Emigration to New Zealand followed in the footsteps of the European explorers, such as Captain Cook (1769-70): first came sealers, whalers, missionaries, and traders. By 1838, the British New Zealand Company had begun buying land from the Maori tribes, and selling it to settlers, and, after the Treaty of Waitangi in 1840, many British families set out on the arduous six month journey from Britain to Aotearoa to start a new life. Early immigrants include:
Every Settlers in New Zealand in the 19th Century
- J Every, who landed in Wellington, New Zealand in 1842
- Mr. Every, British settler travelling from London aboard the ship "John Masterman" arriving in Dunedin, South Island, New Zealand on 27th March 1857 
- Mrs. Every, British settler travelling from London with family aboard the ship "John Masterman" arriving in Dunedin, South Island, New Zealand on 27th March 1857 
Contemporary Notables of the name Every (post 1700) +
- Matthew King "Matt" Every (b. 1983), American professional golfer
- Kermit Van Every (1915-1998), American aeronautical engineer awarded the Wright Brothers Medal twice, in 1948 and 1958
- Dale Van Every (1896-1976), American writer and film producer
- Dernell Every (1906-1994), American Olympic fencer
- W. Frank Every, American Democrat politician, Delegate to Democratic National Convention from Maryland, 1936 
- J. G. C. Every, American politician, U.S. Consular Agent in SAINT Eustatius, 1897-1905 
- Frank Every, American Democrat politician, Alternate Delegate to Democratic National Convention from Massachusetts, 1980 
- Chery Every, American Republican politician, Delegate to Republican National Convention from North Carolina, 2008 
- Philip L. Van Every, American politician, Mayor of Charlotte, North Carolina, 1953-57 
- Peter Van Every (1795-1859), American politician, Delegate to Michigan State Constitutional Convention 1st District, 1835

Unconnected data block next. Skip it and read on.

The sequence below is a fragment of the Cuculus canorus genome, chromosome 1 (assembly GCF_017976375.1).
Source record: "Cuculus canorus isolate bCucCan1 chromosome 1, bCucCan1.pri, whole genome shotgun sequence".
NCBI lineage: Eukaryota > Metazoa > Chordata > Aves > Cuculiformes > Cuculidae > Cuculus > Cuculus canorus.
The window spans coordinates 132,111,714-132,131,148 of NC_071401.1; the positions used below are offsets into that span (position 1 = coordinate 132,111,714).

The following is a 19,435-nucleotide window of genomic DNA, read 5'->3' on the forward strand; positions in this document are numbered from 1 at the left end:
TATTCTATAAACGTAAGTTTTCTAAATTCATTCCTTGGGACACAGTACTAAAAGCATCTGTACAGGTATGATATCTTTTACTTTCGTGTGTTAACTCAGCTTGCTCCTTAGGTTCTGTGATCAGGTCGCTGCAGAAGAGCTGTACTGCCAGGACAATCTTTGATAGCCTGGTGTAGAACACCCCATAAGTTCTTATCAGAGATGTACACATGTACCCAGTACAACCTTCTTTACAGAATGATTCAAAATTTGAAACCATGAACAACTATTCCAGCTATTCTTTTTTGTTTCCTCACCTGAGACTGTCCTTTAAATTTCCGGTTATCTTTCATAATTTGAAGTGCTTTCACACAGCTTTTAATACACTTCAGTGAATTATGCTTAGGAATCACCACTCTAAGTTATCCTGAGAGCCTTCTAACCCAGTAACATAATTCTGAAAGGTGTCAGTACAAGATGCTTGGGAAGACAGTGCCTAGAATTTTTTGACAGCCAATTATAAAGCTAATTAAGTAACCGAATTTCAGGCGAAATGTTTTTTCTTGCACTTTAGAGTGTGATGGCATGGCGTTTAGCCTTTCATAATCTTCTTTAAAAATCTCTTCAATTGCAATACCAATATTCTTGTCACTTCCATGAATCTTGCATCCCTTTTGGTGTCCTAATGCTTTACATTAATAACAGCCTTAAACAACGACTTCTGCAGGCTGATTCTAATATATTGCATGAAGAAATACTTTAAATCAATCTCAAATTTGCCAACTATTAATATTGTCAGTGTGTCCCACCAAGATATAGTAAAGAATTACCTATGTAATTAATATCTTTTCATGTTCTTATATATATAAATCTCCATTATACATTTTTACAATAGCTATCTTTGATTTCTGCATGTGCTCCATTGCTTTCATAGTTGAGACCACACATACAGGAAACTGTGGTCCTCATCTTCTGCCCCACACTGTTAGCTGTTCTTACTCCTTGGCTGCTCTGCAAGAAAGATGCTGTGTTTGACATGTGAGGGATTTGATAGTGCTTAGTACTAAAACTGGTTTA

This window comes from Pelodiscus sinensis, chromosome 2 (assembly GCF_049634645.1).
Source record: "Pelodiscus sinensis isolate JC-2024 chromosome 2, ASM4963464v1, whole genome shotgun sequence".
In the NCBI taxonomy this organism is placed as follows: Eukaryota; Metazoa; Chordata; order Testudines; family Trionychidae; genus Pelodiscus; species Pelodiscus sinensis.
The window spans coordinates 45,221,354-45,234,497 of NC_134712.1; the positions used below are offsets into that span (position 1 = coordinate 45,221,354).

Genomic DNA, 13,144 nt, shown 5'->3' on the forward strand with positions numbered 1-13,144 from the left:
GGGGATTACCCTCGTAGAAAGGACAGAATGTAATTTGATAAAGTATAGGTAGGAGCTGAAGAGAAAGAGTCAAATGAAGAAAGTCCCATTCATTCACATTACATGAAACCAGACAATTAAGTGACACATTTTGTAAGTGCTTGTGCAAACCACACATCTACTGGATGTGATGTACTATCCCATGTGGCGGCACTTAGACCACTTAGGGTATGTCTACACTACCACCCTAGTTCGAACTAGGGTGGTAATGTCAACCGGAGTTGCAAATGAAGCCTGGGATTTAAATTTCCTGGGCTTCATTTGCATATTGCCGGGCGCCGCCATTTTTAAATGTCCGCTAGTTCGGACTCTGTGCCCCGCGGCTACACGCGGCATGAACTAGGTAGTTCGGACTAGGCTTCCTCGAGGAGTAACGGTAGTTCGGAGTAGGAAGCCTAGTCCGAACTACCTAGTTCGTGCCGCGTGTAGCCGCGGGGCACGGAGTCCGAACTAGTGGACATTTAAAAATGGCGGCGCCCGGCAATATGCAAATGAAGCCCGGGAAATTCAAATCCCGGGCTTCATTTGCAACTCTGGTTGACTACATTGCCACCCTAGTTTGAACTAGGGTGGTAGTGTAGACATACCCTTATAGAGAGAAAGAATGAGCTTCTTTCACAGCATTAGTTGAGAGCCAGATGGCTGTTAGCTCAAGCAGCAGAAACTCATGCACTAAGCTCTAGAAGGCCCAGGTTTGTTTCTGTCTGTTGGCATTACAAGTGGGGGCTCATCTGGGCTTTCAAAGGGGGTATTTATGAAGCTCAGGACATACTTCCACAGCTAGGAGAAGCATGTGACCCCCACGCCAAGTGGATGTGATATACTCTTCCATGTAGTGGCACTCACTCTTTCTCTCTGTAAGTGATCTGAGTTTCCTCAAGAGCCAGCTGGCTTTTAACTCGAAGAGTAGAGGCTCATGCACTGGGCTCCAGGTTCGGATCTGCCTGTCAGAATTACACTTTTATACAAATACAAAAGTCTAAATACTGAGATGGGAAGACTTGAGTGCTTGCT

- ... (Another 1 notables are available in all our PDF Extended History products and printed products wherever possible.)
Related Stories +
- ^ Lowe, Mark Anthony, Patronymica Britannica, A Dictionary of Family Names of the United Kingdom. London: John Russel Smith, 1860. Print.
- ^ Reaney, P.H and R.M. Wilson, A Dictionary of English Surnames. London: Routledge, 1991. Print. (ISBN 0-415-05737-X)
- ^ Bardsley, C.W, A Dictionary of English and Welsh Surnames: With Special American Instances. Wiltshire: Heraldry Today, 1901. Print. (ISBN 0-900455-44-6)
- ^ Lewis, Samuel, A Topographical Dictionary of England. Institute of Historical Research, 1848, Print.
- ^ Hutchins, Fortescue, The History of Cornwall, from the Earliest Records and Traditions to the Present Time. London: William Penaluna, 1824. Print
- ^ Filby, P. William, Meyer, Mary K., Passenger and immigration lists index : a guide to published arrival records of about 500,000 passengers who came to the United States and Canada in the seventeenth, eighteenth, and nineteenth centuries. 1982-1985 Cumulated Supplements in Four Volumes Detroit, Mich. : Gale Research Co., 1985, Print (ISBN 0-8103-1795-8)
- ^ Convict Records Voyages to Australia (Retrieved 14th July 2020). Retrieved from https://convictrecords.com.au/ships/atlas
- ^ New Zealand Yesteryears Passenger Lists 1800 to 1900 (Retrieved 17th October 2018). Retrieved from http://www.yesteryears.co.nz/shipping/passlist.html
- ^ The Political Graveyard: Alphabetical Name Index. (Retrieved 2015, November 12) . Retrieved from http://politicalgraveyard.com/alpha/index.html
- ^ The Political Graveyard: Alphabetical Name Index. (Retrieved 2015, October 8) . Retrieved from http://politicalgraveyard.com/alpha/index.html